You might have become familiar with some names of granite slabs when you started shopping for your granite countertops project. You might have wondered how the granite slabs get their names. Some are very descriptive, some have funny names, and some have bizarre names. Continue reading this article, you will get a good grasp on how the granite slabs get their names.
While there are many granite quarries in the US, most American granite is plain gray or red, the kind you see used for buildings. Most countertop granite comes from abroad, from Brazil, India, Italy, Norway, and dozens of other countries around the world.
This is one of the reasons granite colors can have such strange names. Granite slab names like Uba Tuba? Giallo Fiorito? Juperana? To help you understand the world of granite and natural stone, we’ve created this article explaining some of the more unusual names.
Granite Names after the City or Area they are quarried
One common way of identifying granite is to name it after an area or city. This is the explanation for one of the most popular granites, Uba Tuba Granite. Ubatuba is actually a district near the Brazilian city of São Paulo. Quite a bit of granite, especially the wild exotic variety, is quarried in Brazil, so there are quite a few different granites with Portuguese names (Portuguese is the language spoken in Brazil) or names derived from Brazilian places.
You have probably heard of at least a few different granite names containing the word Juperana. These are named after Lake Juparana in Brazil. Likewise, the Brazilian granite Copacabana is named after the famous beach neighborhood of Rio de Janeiro.
It’s not just Brazil that has left its name on granite. Baltic Brown Granite is actually from the area near the Baltic Sea; it is quarried in Finland.
Volga Blue Granite is named after a famous river (the longest in Europe, in fact) that runs through Eastern Europe, not too far from Ukraine, where this stone is quarried. Famous Madura Gold Granite is named after the City of Madurai in South India.
There are a few granites named after places in Africa: Angola Black is quarried in Angola, and both African Rainbow Granite and African Tobacco Granite are also quarried in Africa.
Granite named after Exotic or High End places
However, not all granites named after places are actually quarried in those locations. Mombasa Granite (Mombasa is a Kenyan city) is from Brazil as is Monte Carlo Granite (Monte Carlo is in the country of Monaco).
Sometimes quarries or manufacturers (the companies, largely in Brazil and Italy that cut up the blocks and polish the slabs for export to America) choose names that will make their granites sound exotic or expensive. For example, Giallo Veneziano Granite is from Brazil; Veneziano means Venice in Portuguese and Italian.
Granite names in Portuguese or Italian language
This leads to another very common explanation for granite names: Italian and Portuguese words.
Let’s use the Giallo family of granites as an example. Giallo means yellow in Italian. So Giallo Ornamental Granite means “Decorative Yellow” and Giallo Fiorito Granite means “Yellow Flower.”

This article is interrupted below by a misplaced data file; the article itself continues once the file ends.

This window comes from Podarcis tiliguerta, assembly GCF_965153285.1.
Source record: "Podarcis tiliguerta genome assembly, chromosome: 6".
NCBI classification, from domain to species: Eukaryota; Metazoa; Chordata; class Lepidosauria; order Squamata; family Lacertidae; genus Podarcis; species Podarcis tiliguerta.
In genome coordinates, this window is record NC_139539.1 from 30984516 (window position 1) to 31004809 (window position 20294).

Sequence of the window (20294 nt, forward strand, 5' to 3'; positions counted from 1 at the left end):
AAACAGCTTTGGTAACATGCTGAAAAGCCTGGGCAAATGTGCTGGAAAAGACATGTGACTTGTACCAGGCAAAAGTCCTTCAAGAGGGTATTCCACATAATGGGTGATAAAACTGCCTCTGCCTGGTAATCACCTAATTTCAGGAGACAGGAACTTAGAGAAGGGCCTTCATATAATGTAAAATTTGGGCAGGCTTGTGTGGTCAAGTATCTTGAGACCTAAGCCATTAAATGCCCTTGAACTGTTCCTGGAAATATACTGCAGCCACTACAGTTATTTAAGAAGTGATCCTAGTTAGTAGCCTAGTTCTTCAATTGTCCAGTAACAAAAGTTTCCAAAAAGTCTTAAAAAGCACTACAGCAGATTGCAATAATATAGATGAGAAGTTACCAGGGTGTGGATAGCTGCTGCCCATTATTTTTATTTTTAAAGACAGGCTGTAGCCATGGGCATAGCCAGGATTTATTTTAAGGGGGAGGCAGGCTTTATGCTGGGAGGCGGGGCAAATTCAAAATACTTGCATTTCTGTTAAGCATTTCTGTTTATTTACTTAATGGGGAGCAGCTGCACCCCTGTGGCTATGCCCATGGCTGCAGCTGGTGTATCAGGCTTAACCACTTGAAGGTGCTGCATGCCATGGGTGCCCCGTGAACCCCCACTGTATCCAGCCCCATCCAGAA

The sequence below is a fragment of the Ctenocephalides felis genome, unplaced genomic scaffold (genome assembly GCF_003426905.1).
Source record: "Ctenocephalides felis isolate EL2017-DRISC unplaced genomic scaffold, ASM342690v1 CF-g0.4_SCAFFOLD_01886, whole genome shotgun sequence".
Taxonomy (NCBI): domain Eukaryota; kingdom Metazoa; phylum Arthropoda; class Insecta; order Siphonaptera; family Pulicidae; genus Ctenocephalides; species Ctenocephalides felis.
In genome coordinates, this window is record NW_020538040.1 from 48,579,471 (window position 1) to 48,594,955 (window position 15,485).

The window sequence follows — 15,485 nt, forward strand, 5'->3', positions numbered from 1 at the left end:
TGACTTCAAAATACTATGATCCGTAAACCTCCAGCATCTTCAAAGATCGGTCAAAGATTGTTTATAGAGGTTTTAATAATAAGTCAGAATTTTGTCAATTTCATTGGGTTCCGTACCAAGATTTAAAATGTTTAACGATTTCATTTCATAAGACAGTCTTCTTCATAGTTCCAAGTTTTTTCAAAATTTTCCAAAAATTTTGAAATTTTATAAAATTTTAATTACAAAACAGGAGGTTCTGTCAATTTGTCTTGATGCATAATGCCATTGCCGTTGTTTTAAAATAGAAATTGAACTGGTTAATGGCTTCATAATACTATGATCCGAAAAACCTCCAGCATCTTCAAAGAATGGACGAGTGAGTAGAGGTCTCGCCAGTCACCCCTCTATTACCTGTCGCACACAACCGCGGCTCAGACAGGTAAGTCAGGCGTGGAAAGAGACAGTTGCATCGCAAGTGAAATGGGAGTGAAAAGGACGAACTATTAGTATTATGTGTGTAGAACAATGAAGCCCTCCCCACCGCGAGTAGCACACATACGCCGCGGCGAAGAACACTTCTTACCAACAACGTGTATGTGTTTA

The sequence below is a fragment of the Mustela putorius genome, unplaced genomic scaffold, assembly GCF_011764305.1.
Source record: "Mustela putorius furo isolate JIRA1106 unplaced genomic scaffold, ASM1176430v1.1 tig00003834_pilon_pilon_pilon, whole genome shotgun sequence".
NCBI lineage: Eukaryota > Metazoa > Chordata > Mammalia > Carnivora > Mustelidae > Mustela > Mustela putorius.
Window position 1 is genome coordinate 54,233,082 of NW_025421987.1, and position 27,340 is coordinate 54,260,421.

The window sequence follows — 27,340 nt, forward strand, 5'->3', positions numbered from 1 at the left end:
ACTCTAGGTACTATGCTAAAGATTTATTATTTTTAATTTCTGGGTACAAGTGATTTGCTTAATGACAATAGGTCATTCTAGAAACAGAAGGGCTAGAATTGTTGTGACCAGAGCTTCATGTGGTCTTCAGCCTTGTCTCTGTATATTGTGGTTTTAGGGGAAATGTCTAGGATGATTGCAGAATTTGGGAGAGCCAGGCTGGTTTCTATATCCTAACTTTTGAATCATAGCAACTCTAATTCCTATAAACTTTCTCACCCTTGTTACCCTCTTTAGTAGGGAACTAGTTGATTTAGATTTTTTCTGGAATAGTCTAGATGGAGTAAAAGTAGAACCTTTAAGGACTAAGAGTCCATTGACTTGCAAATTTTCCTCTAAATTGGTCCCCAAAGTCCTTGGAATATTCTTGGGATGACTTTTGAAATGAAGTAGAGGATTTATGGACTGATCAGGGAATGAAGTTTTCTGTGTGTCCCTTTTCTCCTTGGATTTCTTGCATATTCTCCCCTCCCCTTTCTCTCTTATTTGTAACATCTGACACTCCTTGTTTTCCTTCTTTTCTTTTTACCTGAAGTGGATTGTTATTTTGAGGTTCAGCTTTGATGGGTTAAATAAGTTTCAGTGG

Persa is another common Brazilian word used in granite names; it simply means Persia, which sounds rather exotic in any language. Since many granites are polished in Brazil and Italy, these names are not surprising.
On a similar note, Delicatus, as in Juperana Delicatus Granite or Delicatus White Granite, is actually Latin for “elegant.”
Granite slab name with descriptions of its colors
Many granite names are simply named after colors in other languages. Verde, as in Verde Butterfly Granite, means “green” in Portuguese. Bianco Romano and Bianco Antico have Italian names that translate to “White Rome” and “Antique White.” Azul Bahia Granite is both named after a color and a place; Azul means “blue” in Portuguese and Bahia is an area in northern Brazil. Several stones are called Nero, like Nero Antique Granite. Although quarried in Angola, Nero Antique has a Portuguese name: Nero means black. In speaking of color names, we can’t leave out the Bordeaux family of granites. These Brazilian stones are named after the deep red wine color that is their signature feature. Bordeaux is a color, a wine, and the region of France that produces that type of wine.
Granites named after their Geological Properties
One interesting way that granites can be named is after their geological properties. Magma Gold Granite is an obvious example of this. Indeed, that flowing pattern was likely once molten stone bubbling deep below the earth’s surface.
A more subtle example of this name type are stones with Labrador or Labradorite in their title, such as Labrador Antique Granite, Labradorite Extra granite, or Labradorite Big Blue Granite. These are named after the feldspar mineral that gives them their signature iridescent blue formations.
Some Granite names may not be logical
And, lest you start to think all granite names are logical, let’s end with Costa Smeralda Granite. This is the same thing as Costa Esmeralda Granite.
Esmeralda means emerald in Portuguese, but this green granite is quarried in Iran. I suspect that the person in charge of naming the stone didn’t know the word esmeralda, which is familiar to Americans as a name, and so misspelled it accidentally. The companies in the US that bought the granite just stuck with it to avoid confusion, and now it’s quite often sold as “Smeralda,” which is quite a funny name.
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